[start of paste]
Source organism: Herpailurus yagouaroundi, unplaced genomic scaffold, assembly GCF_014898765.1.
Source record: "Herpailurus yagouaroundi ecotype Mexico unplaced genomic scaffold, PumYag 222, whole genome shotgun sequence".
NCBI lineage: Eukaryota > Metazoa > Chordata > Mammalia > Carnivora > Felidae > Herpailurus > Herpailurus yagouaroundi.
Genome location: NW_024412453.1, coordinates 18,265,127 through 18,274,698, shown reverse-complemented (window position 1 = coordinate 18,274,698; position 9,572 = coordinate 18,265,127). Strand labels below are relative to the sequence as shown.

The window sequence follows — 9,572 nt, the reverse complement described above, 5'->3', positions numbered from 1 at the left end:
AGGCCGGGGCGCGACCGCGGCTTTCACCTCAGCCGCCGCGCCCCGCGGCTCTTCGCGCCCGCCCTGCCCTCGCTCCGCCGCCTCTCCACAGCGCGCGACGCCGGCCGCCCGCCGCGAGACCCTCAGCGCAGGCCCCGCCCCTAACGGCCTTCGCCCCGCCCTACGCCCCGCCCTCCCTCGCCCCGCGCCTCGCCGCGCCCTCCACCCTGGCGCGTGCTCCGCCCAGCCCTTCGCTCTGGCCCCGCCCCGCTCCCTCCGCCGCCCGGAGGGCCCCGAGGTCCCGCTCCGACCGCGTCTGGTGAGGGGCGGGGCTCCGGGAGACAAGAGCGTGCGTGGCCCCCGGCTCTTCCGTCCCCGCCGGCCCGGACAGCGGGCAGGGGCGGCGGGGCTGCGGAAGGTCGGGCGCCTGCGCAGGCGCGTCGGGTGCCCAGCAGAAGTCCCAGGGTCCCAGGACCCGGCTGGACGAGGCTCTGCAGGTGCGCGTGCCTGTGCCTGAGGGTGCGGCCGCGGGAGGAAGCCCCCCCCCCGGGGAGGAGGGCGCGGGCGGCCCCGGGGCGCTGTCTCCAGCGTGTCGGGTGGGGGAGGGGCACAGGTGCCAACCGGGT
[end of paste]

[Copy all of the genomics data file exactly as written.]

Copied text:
Source organism: Herpailurus yagouaroundi, unplaced genomic scaffold, assembly GCF_014898765.1.
Source record: "Herpailurus yagouaroundi ecotype Mexico unplaced genomic scaffold, PumYag 222, whole genome shotgun sequence".
NCBI lineage: Eukaryota > Metazoa > Chordata > Mammalia > Carnivora > Felidae > Herpailurus > Herpailurus yagouaroundi.
Genome location: NW_024412453.1, coordinates 18,265,127 through 18,274,698, shown reverse-complemented (window position 1 = coordinate 18,274,698; position 9,572 = coordinate 18,265,127). Strand labels below are relative to the sequence as shown.

The window sequence follows — 9,572 nt, the reverse complement described above, 5'->3', positions numbered from 1 at the left end:
AGGCCGGGGCGCGACCGCGGCTTTCACCTCAGCCGCCGCGCCCCGCGGCTCTTCGCGCCCGCCCTGCCCTCGCTCCGCCGCCTCTCCACAGCGCGCGACGCCGGCCGCCCGCCGCGAGACCCTCAGCGCAGGCCCCGCCCCTAACGGCCTTCGCCCCGCCCTACGCCCCGCCCTCCCTCGCCCCGCGCCTCGCCGCGCCCTCCACCCTGGCGCGTGCTCCGCCCAGCCCTTCGCTCTGGCCCCGCCCCGCTCCCTCCGCCGCCCGGAGGGCCCCGAGGTCCCGCTCCGACCGCGTCTGGTGAGGGGCGGGGCTCCGGGAGACAAGAGCGTGCGTGGCCCCCGGCTCTTCCGTCCCCGCCGGCCCGGACAGCGGGCAGGGGCGGCGGGGCTGCGGAAGGTCGGGCGCCTGCGCAGGCGCGTCGGGTGCCCAGCAGAAGTCCCAGGGTCCCAGGACCCGGCTGGACGAGGCTCTGCAGGTGCGCGTGCCTGTGCCTGAGGGTGCGGCCGCGGGAGGAAGCCCCCCCCCCGGGGAGGAGGGCGCGGGCGGCCCCGGGGCGCTGTCTCCAGCGTGTCGGGTGGGGGAGGGGCACAGGTGCCAACCGGGT